In the Home app, Matter devices work just like HomeKit devices, and I can't tell a difference in the functionality. In the Eve app, I can see that a device is "Matter" and not "HomeKit," but the Home app gives me no particular indication.
Controlling a Matter device is indistinguishable from controlling a standard HomeKit device, which is how it's all supposed to work. Automations, scenes, and schedules continue to work as expected, both in the Home app and through the Eve app. I do want to point out that Eve devices are Thread enabled, and are meant to offer better integration with Thread devices than standard Bluetooth.
I've been using the Eve devices with Matter for over a week, and the performance is about the same as I get with HomeKit, but I am having an ongoing issue with the Eve Energy. It disconnects every day or every two days, and it stops communicating with my home setup and becomes inaccessible in the Home app. I have this problem with HomeKit-enabled smart plugs too, but not usually with this frequency. I asked Eve about the issue, and was told that it is a known problem that will be solved with upcoming updates.
This is indeed a known problem with the current combination of home hub software versions and our accessories. In most cases the accessory can still be reached for custom functionality, such as ID feature in the Eve app. We’re working closely with Apple to identify what’s wrong, but in the meantime, usually rebooting the home hubs will help for a while. Removing the accessory from home and adding it back may help on the short run, but they will likely drop off after sometime later again. Overall, future updates of iOS and the Eve app with the firmware should alleviate the problem over time.
I'm an Apple user with a HomeKit setup so I don't have insight into how Eve's Matter devices work with other platforms like Google Home and Samsung SmartThings, but for HomeKit users, I can confirm that Matter is essentially the same experience as HomeKit, with no major changes to expect from the cross-platform Matter devices.
There is, however, one exception. You can use HomeKit products without a Home Hub (HomePod mini or Apple TV) but these are required for Matter because Matter devices need a Matter controller. So you shouldn't pick up Matter accessories or upgrade your HomeKit devices to Matter without one.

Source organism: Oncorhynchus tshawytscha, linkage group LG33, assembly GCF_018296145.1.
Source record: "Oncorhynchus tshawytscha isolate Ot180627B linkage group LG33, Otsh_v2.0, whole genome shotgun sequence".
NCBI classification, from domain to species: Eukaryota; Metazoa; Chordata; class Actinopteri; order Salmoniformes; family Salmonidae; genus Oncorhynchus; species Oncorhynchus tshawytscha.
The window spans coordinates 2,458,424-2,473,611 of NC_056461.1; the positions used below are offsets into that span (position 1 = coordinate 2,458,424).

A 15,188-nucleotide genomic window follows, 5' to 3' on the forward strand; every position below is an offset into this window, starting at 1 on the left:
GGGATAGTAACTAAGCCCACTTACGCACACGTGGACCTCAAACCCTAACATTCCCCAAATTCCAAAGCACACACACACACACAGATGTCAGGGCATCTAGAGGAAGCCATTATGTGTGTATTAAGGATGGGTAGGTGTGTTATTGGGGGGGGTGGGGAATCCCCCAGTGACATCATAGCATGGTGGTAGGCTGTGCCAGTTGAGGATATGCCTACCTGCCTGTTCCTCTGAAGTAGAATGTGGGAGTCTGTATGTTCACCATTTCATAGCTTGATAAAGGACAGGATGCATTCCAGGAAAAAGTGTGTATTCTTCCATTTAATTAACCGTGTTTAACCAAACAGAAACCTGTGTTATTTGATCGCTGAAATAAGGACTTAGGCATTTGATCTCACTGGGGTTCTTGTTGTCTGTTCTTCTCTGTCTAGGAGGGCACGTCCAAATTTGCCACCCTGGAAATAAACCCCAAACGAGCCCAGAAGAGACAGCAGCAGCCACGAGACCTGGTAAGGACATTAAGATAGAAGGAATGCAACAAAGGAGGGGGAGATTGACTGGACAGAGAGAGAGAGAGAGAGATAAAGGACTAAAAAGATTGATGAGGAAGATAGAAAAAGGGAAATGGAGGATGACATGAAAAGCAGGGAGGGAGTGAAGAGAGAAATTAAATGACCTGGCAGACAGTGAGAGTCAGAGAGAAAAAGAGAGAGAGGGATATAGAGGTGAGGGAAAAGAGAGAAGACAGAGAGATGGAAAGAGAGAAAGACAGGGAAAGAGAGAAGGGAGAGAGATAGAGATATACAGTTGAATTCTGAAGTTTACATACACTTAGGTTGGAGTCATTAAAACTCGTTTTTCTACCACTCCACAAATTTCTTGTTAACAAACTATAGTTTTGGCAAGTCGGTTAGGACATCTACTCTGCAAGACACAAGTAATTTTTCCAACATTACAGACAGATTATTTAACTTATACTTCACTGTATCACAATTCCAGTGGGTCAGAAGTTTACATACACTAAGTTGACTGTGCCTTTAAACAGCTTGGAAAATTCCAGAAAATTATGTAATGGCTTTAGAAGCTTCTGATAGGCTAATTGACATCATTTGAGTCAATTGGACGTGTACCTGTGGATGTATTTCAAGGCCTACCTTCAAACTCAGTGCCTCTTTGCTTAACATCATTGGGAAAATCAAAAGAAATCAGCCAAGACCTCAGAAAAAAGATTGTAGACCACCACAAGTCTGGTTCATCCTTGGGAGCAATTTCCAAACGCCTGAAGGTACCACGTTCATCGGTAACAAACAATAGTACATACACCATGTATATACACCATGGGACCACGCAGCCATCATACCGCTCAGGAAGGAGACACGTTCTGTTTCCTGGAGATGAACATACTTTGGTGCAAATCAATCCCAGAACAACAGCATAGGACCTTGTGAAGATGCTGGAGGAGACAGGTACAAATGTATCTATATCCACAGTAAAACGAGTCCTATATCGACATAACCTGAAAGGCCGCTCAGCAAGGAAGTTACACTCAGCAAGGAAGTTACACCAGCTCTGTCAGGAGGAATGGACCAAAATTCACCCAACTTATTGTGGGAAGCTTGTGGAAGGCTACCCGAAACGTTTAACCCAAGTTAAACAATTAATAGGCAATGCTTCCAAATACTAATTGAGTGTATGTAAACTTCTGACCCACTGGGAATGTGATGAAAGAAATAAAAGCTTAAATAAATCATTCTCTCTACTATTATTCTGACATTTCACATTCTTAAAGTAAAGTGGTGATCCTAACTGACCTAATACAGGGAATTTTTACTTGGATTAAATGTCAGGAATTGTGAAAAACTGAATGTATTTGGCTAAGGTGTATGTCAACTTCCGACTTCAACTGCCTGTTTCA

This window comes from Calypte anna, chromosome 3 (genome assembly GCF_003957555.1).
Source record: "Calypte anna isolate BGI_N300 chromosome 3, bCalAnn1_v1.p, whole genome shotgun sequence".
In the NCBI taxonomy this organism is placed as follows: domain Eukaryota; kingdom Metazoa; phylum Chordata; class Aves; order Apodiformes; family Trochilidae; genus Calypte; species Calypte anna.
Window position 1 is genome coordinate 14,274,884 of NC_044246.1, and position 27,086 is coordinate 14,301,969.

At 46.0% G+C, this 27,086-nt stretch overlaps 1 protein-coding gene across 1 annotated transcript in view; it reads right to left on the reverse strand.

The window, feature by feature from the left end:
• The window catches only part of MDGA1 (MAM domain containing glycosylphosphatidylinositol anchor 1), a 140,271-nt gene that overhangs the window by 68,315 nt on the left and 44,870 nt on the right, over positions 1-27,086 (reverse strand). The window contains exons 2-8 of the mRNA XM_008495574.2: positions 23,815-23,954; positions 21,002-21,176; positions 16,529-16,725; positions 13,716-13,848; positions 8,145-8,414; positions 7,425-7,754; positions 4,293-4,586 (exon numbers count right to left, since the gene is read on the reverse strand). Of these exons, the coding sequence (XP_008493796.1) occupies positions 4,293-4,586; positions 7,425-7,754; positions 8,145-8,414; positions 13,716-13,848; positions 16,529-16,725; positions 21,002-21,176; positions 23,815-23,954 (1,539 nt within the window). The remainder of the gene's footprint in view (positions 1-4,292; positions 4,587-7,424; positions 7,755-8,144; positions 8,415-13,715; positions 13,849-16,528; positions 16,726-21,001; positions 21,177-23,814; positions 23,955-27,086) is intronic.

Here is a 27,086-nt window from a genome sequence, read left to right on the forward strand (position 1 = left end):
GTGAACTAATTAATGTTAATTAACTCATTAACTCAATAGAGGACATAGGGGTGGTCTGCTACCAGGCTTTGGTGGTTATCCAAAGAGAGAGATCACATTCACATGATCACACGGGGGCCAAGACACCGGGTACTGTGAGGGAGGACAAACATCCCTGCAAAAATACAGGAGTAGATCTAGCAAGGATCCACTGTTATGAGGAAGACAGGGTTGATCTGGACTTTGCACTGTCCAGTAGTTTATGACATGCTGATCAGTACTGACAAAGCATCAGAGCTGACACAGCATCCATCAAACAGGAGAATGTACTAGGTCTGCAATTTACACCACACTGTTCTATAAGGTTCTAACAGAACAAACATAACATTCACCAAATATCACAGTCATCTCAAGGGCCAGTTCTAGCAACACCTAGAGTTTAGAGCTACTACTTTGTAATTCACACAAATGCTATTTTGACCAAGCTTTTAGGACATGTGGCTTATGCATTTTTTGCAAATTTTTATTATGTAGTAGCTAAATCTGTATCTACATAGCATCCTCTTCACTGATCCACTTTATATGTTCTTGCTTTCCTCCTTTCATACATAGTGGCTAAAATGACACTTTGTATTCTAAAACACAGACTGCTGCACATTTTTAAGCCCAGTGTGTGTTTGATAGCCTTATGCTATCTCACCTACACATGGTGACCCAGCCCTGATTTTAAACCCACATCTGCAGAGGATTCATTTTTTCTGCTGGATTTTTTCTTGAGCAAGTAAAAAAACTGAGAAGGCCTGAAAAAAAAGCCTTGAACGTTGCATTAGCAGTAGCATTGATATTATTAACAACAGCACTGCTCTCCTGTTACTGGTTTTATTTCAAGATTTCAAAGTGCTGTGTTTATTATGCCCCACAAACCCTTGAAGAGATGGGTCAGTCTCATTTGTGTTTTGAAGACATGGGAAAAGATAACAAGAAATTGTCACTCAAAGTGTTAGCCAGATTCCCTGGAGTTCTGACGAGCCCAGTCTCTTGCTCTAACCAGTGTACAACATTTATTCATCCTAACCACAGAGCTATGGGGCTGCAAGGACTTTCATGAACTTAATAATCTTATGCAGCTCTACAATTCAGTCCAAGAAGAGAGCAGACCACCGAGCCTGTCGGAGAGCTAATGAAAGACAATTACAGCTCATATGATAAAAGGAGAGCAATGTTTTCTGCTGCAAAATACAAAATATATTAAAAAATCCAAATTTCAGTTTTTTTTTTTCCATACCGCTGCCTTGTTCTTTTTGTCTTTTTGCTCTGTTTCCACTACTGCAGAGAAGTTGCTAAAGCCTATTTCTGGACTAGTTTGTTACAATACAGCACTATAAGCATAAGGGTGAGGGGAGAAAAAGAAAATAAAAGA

If you have someone in your home who uses an Android smartphone and hasn't been able to access smart home products, Matter will make a major difference. Likewise, Android users who have wanted access to products like Eve Energy and Eve Motion will now be able to use these devices that were once Apple Home exclusives.
From HomeKit, you can add a second platform like Google Home to your home setup to allow your devices to be controlled though Google hubs or Android smartphones. Just open up the Apple Home app, long press on the tile for the Eve product, select the settings, and then tap on "Turn on Pairing Mode." You will need a Matter controller from the other smart home platform, so if you want to use your Matter devices with HomeKit and Google Home, for example, you'll need a HomePod mini/Apple TV and something like a Nest Mini or Hub Max.
Amazon hasn't implemented full Matter support yet (setup works on Android smartphones), but many Echo devices will work with Matter, so in the future you'll be able to control smart home products with your iPhone and your Amazon Echo/Nest Hub. Matter will be most beneficial to those who use two smart home platforms, but it will expand the number of smart home products available to HomeKit users, and so far, it doesn't look like there will be any major hassles to deal with when transitioning.
Starting in late March, Eve will sell Matter-enabled devices that work right out of the box and that don't need to have their firmware updated before the Matter integration works, which will be more convenient. Later in the year, Eve also plans to update other Thread products with Matter support. Eve's Matter-compatible devices can be purchased from the Eve website or from Amazon.